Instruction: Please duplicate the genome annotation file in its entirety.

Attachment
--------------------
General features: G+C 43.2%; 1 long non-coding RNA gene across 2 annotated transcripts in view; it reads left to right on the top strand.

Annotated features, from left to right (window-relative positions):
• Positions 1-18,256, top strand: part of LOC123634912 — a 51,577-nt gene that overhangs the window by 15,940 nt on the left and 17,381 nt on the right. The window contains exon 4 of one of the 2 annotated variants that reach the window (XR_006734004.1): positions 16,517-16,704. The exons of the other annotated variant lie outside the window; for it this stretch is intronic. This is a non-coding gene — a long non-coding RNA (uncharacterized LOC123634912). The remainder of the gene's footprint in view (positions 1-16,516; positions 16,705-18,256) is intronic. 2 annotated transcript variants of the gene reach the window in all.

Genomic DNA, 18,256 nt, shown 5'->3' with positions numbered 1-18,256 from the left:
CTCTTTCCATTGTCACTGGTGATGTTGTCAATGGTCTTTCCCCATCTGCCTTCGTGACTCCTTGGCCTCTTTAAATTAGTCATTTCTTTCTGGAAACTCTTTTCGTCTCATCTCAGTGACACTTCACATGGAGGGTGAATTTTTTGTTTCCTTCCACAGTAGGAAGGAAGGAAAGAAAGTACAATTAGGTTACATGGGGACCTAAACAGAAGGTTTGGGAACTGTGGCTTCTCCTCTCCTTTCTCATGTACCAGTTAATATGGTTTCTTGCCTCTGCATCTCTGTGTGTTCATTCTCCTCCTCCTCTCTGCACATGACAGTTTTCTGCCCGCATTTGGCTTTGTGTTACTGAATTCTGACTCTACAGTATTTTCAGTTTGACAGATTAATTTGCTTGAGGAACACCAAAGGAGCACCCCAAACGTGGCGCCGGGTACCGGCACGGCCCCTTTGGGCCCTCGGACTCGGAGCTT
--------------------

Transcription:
General features: G+C 43.2%; 1 long non-coding RNA gene across 2 annotated transcripts in view; it reads left to right on the top strand.

Annotated features, from left to right (window-relative positions):
• Positions 1-18,256, top strand: part of LOC123634912 — a 51,577-nt gene that overhangs the window by 15,940 nt on the left and 17,381 nt on the right. The window contains exon 4 of one of the 2 annotated variants that reach the window (XR_006734004.1): positions 16,517-16,704. The exons of the other annotated variant lie outside the window; for it this stretch is intronic. This is a non-coding gene — a long non-coding RNA (uncharacterized LOC123634912). The remainder of the gene's footprint in view (positions 1-16,516; positions 16,705-18,256) is intronic. 2 annotated transcript variants of the gene reach the window in all.

Genomic DNA, 18,256 nt, shown 5'->3' with positions numbered 1-18,256 from the left:
CTCTTTCCATTGTCACTGGTGATGTTGTCAATGGTCTTTCCCCATCTGCCTTCGTGACTCCTTGGCCTCTTTAAATTAGTCATTTCTTTCTGGAAACTCTTTTCGTCTCATCTCAGTGACACTTCACATGGAGGGTGAATTTTTTGTTTCCTTCCACAGTAGGAAGGAAGGAAAGAAAGTACAATTAGGTTACATGGGGACCTAAACAGAAGGTTTGGGAACTGTGGCTTCTCCTCTCCTTTCTCATGTACCAGTTAATATGGTTTCTTGCCTCTGCATCTCTGTGTGTTCATTCTCCTCCTCCTCTCTGCACATGACAGTTTTCTGCCCGCATTTGGCTTTGTGTTACTGAATTCTGACTCTACAGTATTTTCAGTTTGACAGATTAATTTGCTTGAGGAACACCAAAGGAGCACCCCAAACGTGGCGCCGGGTACCGGCACGGCCCCTTTGGGCCCTCGGACTCGGAGCTT